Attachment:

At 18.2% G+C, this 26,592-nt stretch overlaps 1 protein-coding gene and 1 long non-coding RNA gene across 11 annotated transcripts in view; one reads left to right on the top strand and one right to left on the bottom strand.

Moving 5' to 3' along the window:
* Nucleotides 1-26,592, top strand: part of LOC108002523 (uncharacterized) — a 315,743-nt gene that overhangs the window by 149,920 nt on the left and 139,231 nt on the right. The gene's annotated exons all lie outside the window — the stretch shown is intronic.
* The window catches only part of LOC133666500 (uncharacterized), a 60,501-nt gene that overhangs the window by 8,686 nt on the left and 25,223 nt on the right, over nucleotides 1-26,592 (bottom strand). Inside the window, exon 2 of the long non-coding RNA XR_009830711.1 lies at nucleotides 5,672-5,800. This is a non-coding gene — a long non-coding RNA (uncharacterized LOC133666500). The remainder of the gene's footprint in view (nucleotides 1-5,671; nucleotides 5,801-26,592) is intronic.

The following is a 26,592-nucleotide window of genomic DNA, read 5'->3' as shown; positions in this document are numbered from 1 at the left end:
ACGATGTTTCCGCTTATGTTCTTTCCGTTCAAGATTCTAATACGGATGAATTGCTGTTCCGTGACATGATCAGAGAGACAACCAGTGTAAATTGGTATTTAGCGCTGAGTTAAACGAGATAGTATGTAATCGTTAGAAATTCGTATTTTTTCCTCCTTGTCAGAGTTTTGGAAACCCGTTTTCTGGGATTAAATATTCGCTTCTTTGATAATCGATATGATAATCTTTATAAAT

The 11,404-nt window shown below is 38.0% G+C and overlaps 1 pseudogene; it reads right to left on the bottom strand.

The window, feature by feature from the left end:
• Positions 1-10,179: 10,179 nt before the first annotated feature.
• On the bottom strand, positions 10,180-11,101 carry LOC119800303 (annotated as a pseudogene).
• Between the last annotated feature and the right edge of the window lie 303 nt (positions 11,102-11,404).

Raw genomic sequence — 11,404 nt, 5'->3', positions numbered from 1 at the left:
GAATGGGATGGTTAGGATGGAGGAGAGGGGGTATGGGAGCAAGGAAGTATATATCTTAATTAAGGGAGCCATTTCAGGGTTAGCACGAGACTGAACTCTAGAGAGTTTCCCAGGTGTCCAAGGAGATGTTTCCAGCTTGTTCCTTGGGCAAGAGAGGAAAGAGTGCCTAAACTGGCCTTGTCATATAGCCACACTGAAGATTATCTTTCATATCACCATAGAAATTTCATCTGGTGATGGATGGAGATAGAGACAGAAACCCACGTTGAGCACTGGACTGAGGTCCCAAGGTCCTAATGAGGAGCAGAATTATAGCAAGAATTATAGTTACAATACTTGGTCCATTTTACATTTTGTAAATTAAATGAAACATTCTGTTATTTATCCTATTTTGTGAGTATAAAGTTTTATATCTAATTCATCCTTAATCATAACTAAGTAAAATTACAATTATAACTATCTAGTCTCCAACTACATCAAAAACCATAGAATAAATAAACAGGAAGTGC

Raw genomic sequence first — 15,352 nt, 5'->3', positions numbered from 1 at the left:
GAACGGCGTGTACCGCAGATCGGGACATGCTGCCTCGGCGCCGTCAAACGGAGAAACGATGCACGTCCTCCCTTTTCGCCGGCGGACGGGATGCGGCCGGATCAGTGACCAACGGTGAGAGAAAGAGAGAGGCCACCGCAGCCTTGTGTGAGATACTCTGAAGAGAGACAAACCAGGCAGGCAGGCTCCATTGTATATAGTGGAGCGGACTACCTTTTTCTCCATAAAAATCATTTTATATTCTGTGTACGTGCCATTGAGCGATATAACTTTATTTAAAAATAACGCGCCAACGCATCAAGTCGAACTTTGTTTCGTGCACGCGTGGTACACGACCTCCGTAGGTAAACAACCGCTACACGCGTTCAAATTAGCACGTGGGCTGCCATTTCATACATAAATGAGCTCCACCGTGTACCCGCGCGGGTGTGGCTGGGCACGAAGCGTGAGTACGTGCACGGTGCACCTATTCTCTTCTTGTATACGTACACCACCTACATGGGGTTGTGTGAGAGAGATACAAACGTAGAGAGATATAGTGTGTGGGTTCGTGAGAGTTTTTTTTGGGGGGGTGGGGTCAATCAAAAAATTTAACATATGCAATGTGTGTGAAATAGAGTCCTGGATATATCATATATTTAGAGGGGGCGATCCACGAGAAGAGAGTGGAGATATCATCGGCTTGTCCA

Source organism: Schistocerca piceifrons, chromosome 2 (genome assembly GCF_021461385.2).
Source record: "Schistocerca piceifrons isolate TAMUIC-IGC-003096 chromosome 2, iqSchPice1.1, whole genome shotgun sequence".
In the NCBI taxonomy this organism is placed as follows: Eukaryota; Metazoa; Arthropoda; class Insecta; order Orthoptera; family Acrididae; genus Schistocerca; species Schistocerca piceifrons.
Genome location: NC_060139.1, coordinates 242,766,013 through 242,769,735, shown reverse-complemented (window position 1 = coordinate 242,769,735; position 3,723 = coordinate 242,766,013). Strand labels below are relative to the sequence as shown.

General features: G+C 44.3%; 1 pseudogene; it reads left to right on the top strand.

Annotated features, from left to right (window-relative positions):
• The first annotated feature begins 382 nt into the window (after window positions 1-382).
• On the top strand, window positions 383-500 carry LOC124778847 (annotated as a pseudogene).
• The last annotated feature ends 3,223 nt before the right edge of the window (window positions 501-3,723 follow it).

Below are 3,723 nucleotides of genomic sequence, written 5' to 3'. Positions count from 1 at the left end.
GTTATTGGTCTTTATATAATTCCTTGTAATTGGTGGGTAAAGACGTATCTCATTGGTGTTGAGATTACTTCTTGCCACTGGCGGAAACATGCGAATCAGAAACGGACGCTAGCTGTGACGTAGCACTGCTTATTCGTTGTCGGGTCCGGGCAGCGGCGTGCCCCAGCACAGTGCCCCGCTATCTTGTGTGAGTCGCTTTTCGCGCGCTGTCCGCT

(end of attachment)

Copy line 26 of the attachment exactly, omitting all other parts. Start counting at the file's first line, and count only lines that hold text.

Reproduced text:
GTTATTGGTCTTTATATAATTCCTTGTAATTGGTGGGTAAAGACGTATCTCATTGGTGTTGAGATTACTTCTTGCCACTGGCGGAAACATGCGAATCAGAAACGGACGCTAGCTGTGACGTAGCACTGCTTATTCGTTGTCGGGTCCGGGCAGCGGCGTGCCCCAGCACAGTGCCCCGCTATCTTGTGTGAGTCGCTTTTCGCGCGCTGTCCGCT